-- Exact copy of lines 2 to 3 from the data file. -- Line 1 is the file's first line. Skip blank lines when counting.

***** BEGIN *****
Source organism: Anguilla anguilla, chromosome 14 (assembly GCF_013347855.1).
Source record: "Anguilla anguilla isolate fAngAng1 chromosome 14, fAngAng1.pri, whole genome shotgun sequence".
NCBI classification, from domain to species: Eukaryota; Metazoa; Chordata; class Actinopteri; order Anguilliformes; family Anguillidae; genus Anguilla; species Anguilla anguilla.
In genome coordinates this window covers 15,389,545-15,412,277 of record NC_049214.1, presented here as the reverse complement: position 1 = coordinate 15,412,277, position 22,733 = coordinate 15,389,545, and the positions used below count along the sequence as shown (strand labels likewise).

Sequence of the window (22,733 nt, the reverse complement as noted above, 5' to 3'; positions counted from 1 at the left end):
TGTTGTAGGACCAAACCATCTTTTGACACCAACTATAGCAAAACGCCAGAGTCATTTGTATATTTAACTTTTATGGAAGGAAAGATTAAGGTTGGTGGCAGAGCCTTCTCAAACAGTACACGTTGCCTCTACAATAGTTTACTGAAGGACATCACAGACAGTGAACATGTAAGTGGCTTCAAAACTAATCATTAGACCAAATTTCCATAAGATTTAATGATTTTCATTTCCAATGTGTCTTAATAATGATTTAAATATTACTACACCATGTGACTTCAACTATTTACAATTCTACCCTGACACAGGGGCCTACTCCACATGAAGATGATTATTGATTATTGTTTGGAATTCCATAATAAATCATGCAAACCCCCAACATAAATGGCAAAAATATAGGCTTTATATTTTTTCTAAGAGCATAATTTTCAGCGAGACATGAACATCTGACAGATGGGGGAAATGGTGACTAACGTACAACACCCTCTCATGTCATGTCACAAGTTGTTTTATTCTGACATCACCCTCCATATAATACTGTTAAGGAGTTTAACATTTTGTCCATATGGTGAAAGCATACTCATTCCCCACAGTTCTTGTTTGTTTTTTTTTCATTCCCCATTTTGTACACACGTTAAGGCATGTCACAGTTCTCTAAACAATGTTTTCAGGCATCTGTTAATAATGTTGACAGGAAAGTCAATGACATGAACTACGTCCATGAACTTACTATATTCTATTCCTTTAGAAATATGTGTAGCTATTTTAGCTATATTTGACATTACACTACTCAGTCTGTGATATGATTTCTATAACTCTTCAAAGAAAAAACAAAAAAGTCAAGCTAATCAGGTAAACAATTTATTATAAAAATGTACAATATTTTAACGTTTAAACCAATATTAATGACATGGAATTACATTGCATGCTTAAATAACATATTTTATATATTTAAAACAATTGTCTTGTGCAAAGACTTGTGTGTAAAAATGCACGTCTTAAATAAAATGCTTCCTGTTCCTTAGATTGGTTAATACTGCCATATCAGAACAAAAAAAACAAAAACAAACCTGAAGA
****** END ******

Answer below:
Source record: "Anguilla anguilla isolate fAngAng1 chromosome 14, fAngAng1.pri, whole genome shotgun sequence".
NCBI classification, from domain to species: Eukaryota; Metazoa; Chordata; class Actinopteri; order Anguilliformes; family Anguillidae; genus Anguilla; species Anguilla anguilla.